The unlawful confin­ement of a person without consent. Other person must be aware of confin­ement or must be harmed
Unlawful sexual interc­ourse with a person against his/her will by force or threat of immediate force.

Crimes Against Property

The trespa­ssory taking and carrying away of the personal property of another, without consent, with the specific intent to perman­ently deprive the owner of the property at the time of the taking
The fraudulent conversion of the property of another by a person who is in lawful possession of the property
False Pretenses
defendant obtains title to the property of another person through reliance of that person on a false repres­ent­ation of material fact made by the defendant with the intent to defraud. Repres­ent­ation must be false and material
A larceny by force or intimi­dation when the taking of property is from the victim or in his presence
he breaking and entering of the dwelling of another at nighttime with the specific intent to commit a felony therein

Inchoate Crimes

An agreement between two or more people to accomplish an unlawful purpose with specific intent to agree and commit the criminal object + an overt act in furthe­rance of the conspi­racy. NO merger
Liability for Co-con­spi­rator crimes
conspi­rator is liable for the conspiracy and all the crimes of a co-con­spi­rator committed in furthe­rance of the conspiracy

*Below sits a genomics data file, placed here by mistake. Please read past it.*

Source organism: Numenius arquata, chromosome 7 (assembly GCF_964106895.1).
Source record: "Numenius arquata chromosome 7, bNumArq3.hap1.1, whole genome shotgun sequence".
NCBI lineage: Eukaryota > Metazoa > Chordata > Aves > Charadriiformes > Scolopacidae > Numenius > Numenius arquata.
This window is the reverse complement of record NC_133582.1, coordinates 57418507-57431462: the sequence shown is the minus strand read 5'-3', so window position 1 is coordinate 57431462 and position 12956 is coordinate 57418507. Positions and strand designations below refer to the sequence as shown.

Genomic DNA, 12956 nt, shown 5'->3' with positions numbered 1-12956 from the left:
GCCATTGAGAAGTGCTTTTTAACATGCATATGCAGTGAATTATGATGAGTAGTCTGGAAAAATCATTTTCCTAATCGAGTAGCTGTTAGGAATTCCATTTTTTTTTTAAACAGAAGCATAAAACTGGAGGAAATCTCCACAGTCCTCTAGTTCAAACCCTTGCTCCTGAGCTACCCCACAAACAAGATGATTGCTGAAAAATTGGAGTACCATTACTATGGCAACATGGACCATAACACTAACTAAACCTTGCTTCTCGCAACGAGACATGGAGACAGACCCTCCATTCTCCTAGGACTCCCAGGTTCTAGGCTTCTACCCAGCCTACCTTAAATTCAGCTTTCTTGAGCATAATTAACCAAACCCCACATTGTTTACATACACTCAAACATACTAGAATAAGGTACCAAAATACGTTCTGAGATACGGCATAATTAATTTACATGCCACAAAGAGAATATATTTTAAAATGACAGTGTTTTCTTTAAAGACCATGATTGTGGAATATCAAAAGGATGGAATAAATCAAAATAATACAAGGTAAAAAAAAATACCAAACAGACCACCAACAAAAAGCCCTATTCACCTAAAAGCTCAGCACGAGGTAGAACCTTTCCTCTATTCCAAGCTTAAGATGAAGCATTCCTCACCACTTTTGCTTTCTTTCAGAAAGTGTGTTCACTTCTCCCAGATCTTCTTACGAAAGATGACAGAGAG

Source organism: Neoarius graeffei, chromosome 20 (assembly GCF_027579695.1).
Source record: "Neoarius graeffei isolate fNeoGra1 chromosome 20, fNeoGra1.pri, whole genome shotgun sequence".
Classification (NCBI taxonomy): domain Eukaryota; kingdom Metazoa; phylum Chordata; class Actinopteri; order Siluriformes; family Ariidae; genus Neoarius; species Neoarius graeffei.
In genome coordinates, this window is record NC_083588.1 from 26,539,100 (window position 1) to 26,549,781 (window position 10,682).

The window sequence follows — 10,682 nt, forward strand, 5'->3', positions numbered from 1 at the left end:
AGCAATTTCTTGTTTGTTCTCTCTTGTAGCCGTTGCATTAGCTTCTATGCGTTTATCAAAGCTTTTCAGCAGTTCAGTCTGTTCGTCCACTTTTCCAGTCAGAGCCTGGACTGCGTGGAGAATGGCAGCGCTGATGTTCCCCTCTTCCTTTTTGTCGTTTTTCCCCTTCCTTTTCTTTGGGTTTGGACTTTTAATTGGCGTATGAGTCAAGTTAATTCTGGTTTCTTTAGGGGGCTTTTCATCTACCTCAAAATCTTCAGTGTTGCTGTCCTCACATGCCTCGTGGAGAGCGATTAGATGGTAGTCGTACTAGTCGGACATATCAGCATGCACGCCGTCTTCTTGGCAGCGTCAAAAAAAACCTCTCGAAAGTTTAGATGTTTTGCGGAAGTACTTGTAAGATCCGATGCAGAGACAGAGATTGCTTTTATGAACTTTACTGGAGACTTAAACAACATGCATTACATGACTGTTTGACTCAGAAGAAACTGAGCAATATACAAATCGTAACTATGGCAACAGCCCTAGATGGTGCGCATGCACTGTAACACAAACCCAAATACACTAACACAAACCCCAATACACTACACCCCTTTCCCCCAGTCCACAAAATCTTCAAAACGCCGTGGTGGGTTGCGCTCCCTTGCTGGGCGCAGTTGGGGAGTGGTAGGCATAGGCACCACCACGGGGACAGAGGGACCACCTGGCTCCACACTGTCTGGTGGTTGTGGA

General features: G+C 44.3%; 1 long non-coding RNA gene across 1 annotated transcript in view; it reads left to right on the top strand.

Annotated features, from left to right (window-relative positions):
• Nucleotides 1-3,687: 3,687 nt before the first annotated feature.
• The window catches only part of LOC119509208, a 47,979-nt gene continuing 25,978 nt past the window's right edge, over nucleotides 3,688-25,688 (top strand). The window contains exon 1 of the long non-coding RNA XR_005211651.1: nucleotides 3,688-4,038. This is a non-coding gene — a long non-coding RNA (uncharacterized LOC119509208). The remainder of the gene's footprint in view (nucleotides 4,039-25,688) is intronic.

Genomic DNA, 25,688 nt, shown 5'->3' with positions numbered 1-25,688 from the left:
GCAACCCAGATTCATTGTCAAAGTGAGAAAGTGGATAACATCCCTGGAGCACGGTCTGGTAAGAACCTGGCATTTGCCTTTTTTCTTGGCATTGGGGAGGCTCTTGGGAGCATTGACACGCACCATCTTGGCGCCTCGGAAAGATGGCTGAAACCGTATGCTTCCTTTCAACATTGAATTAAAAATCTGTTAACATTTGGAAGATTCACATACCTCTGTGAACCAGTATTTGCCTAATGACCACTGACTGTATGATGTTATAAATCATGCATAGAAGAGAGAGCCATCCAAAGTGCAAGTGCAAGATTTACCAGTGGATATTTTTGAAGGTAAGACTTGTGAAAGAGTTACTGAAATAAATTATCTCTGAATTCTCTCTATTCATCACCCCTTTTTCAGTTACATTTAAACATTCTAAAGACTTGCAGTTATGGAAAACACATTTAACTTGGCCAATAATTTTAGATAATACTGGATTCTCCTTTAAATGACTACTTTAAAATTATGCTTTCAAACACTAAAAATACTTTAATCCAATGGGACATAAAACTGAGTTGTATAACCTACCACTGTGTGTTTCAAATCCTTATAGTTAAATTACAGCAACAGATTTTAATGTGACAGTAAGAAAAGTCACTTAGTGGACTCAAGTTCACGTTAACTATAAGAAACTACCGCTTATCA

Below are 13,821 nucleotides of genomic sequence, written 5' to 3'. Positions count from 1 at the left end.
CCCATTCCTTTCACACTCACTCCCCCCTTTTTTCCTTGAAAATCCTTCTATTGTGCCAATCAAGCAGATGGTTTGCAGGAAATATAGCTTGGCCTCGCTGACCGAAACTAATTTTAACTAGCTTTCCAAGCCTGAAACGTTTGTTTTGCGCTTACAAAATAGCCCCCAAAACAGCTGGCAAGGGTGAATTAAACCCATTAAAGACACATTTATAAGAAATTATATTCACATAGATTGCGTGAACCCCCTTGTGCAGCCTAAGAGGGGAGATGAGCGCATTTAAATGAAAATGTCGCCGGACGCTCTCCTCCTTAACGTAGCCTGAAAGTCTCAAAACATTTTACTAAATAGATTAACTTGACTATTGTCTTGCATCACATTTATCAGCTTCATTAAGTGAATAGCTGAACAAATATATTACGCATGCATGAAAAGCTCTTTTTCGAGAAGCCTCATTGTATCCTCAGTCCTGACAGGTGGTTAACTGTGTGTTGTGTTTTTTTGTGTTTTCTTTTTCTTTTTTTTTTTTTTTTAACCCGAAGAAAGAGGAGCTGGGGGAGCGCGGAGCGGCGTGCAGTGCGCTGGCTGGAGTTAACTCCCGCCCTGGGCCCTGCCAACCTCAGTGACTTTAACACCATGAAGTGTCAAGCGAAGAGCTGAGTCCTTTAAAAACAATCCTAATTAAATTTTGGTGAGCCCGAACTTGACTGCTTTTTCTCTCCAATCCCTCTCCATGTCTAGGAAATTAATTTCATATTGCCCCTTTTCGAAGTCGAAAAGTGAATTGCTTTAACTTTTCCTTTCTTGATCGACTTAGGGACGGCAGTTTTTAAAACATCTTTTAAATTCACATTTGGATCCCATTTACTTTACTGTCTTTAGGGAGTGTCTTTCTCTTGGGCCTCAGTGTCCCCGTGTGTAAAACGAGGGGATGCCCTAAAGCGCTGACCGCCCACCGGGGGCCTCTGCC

Withdrawal (majority rule)
requires a substa­ntial step toward the commission of a crime coupled with the specific intent to commit the crime. Mere prepar­ation is not enough. MERGES
once the defendant has taken a substa­ntial step toward the commission of the offense, the defendant may not legally abandon the attempt to commit the crime
Individual invites, requests, or commands another person to commit a crime. MERGES


the use of reasonable force to protect oneself at a reasonable time; Deadly force may only be used to protect against the use of deadly force
Imperfect Self-D­efense
Too much force for the circum­stances may mitigate a murder charge down to voluntary mansla­ughter
third party’s unlawful threat causes a defendant to reasonably believe that the only way to avoid death or serious bodily injury to himself or another is to violate the law, and that causes the defendant to do so
Duress and Homicide
duress is not a defense to intent­ional homicide, but it is available for criminally negligent homicide